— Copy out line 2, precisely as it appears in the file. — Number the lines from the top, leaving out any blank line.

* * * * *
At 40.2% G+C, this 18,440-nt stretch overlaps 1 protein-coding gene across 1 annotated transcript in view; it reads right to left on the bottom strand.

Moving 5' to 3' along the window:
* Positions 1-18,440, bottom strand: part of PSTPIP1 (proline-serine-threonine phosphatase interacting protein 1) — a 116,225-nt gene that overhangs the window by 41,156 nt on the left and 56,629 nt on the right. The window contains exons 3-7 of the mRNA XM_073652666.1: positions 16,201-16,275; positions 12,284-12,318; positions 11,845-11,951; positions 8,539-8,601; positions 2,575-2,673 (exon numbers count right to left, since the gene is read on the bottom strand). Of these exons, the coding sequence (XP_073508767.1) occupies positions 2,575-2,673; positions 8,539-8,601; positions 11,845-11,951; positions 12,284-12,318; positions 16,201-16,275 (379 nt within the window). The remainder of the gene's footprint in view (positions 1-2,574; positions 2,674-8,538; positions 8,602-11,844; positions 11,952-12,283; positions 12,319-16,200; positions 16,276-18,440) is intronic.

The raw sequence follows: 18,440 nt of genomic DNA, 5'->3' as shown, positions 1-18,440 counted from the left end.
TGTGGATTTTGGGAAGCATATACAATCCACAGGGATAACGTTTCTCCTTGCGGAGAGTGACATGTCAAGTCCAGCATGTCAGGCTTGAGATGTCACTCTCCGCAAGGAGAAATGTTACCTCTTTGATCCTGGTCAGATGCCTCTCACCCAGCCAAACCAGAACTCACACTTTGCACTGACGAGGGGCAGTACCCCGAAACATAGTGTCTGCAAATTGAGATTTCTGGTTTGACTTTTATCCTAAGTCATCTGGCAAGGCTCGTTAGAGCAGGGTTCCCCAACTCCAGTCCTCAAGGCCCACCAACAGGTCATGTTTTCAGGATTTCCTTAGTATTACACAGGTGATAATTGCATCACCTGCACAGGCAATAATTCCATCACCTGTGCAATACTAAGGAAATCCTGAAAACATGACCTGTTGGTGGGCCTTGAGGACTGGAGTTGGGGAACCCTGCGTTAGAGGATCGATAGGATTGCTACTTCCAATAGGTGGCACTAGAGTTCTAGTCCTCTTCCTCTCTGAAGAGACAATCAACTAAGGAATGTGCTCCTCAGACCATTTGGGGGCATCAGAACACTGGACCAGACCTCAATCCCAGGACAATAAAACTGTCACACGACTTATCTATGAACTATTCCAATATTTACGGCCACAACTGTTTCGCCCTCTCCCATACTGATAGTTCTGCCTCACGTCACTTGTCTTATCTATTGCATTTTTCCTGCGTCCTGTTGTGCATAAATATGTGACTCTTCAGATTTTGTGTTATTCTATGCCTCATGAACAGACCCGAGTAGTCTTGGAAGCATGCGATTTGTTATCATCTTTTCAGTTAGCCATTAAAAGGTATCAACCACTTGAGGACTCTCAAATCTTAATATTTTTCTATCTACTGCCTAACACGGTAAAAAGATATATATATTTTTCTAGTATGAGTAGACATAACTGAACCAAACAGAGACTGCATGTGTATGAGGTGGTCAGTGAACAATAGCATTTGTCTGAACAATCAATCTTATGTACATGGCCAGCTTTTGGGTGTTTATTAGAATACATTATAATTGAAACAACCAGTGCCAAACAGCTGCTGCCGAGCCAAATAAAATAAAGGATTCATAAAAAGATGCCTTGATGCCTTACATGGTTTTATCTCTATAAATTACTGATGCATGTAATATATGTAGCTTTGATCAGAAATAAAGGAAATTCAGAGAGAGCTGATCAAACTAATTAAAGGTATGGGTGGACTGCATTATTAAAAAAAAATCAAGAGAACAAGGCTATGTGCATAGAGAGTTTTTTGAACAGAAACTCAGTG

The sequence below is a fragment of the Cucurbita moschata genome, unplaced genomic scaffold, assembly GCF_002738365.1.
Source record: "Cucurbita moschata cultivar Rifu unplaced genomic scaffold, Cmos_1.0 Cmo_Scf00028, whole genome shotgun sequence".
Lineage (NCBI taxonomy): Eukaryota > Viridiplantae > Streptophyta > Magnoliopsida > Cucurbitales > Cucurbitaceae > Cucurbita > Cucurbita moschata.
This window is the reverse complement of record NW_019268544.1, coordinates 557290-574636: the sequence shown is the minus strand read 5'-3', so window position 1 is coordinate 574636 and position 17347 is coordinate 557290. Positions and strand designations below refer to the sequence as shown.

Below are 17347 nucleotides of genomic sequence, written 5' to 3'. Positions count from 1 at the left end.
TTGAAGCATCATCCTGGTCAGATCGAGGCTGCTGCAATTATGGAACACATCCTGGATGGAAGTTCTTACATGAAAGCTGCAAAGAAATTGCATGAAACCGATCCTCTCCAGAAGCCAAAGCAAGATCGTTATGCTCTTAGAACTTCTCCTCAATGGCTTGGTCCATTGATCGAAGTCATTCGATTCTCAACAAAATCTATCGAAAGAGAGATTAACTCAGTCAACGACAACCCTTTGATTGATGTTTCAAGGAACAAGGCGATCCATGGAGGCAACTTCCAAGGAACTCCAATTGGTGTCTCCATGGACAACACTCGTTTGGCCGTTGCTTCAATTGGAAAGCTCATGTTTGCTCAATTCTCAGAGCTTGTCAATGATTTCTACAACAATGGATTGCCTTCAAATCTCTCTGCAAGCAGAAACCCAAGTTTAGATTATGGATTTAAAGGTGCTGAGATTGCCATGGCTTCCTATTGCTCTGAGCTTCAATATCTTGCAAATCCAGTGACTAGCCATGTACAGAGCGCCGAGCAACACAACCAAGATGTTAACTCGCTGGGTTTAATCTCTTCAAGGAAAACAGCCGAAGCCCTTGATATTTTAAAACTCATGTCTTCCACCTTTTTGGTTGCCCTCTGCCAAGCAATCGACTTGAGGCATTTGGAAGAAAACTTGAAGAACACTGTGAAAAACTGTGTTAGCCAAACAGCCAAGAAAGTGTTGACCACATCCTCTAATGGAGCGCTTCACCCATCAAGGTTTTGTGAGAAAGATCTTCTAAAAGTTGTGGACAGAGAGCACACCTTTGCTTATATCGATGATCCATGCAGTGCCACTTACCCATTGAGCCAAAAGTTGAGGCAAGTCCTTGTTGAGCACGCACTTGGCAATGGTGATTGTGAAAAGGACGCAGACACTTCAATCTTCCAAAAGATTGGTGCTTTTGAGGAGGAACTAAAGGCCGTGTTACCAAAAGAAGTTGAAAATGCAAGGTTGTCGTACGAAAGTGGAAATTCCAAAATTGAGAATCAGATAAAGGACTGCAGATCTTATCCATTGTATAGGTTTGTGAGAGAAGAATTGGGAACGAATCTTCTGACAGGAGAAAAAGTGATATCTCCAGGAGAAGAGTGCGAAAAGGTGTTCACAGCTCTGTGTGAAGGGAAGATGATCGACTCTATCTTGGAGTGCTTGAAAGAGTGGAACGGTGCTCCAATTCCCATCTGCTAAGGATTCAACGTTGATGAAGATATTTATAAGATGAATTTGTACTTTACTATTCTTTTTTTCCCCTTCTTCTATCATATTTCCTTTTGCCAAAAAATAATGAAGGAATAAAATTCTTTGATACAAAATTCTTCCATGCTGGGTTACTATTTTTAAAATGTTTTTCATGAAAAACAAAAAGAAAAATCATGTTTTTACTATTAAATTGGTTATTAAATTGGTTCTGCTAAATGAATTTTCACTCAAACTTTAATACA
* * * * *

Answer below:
Moving 5' to 3' along the window: